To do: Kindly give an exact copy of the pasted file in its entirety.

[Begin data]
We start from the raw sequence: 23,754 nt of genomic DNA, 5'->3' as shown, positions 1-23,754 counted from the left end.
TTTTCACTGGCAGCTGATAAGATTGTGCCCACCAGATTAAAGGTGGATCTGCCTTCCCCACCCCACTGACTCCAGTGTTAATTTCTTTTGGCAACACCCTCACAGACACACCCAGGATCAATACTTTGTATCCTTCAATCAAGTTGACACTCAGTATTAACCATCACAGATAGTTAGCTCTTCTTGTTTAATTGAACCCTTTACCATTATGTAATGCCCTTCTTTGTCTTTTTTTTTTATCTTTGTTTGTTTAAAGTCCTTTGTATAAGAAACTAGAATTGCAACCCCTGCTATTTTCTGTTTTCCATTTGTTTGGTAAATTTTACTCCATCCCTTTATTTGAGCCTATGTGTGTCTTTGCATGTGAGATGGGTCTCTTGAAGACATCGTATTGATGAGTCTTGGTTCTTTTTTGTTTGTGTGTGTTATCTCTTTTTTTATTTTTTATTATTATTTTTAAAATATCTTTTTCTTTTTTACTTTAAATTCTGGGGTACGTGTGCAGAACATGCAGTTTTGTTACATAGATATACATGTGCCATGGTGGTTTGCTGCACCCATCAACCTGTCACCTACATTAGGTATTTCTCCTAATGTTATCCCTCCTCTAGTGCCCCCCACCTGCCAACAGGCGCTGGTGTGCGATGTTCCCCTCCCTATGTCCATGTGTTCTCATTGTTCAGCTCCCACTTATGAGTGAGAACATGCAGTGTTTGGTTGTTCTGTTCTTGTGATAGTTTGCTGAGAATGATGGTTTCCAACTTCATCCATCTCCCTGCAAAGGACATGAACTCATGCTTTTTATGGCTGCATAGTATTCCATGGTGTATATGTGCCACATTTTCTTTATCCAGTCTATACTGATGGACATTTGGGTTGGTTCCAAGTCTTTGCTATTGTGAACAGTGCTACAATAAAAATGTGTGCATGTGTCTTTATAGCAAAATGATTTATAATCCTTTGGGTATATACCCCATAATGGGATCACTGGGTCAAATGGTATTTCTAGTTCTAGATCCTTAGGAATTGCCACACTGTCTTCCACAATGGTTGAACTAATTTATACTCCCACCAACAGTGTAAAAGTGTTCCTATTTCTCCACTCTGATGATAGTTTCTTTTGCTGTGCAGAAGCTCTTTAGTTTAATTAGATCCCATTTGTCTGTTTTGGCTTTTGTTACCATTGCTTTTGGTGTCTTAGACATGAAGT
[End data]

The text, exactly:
We start from the raw sequence: 23,754 nt of genomic DNA, 5'->3' as shown, positions 1-23,754 counted from the left end.
TTTTCACTGGCAGCTGATAAGATTGTGCCCACCAGATTAAAGGTGGATCTGCCTTCCCCACCCCACTGACTCCAGTGTTAATTTCTTTTGGCAACACCCTCACAGACACACCCAGGATCAATACTTTGTATCCTTCAATCAAGTTGACACTCAGTATTAACCATCACAGATAGTTAGCTCTTCTTGTTTAATTGAACCCTTTACCATTATGTAATGCCCTTCTTTGTCTTTTTTTTTTATCTTTGTTTGTTTAAAGTCCTTTGTATAAGAAACTAGAATTGCAACCCCTGCTATTTTCTGTTTTCCATTTGTTTGGTAAATTTTACTCCATCCCTTTATTTGAGCCTATGTGTGTCTTTGCATGTGAGATGGGTCTCTTGAAGACATCGTATTGATGAGTCTTGGTTCTTTTTTGTTTGTGTGTGTTATCTCTTTTTTTATTTTTTATTATTATTTTTAAAATATCTTTTTCTTTTTTACTTTAAATTCTGGGGTACGTGTGCAGAACATGCAGTTTTGTTACATAGATATACATGTGCCATGGTGGTTTGCTGCACCCATCAACCTGTCACCTACATTAGGTATTTCTCCTAATGTTATCCCTCCTCTAGTGCCCCCCACCTGCCAACAGGCGCTGGTGTGCGATGTTCCCCTCCCTATGTCCATGTGTTCTCATTGTTCAGCTCCCACTTATGAGTGAGAACATGCAGTGTTTGGTTGTTCTGTTCTTGTGATAGTTTGCTGAGAATGATGGTTTCCAACTTCATCCATCTCCCTGCAAAGGACATGAACTCATGCTTTTTATGGCTGCATAGTATTCCATGGTGTATATGTGCCACATTTTCTTTATCCAGTCTATACTGATGGACATTTGGGTTGGTTCCAAGTCTTTGCTATTGTGAACAGTGCTACAATAAAAATGTGTGCATGTGTCTTTATAGCAAAATGATTTATAATCCTTTGGGTATATACCCCATAATGGGATCACTGGGTCAAATGGTATTTCTAGTTCTAGATCCTTAGGAATTGCCACACTGTCTTCCACAATGGTTGAACTAATTTATACTCCCACCAACAGTGTAAAAGTGTTCCTATTTCTCCACTCTGATGATAGTTTCTTTTGCTGTGCAGAAGCTCTTTAGTTTAATTAGATCCCATTTGTCTGTTTTGGCTTTTGTTACCATTGCTTTTGGTGTCTTAGACATGAAGT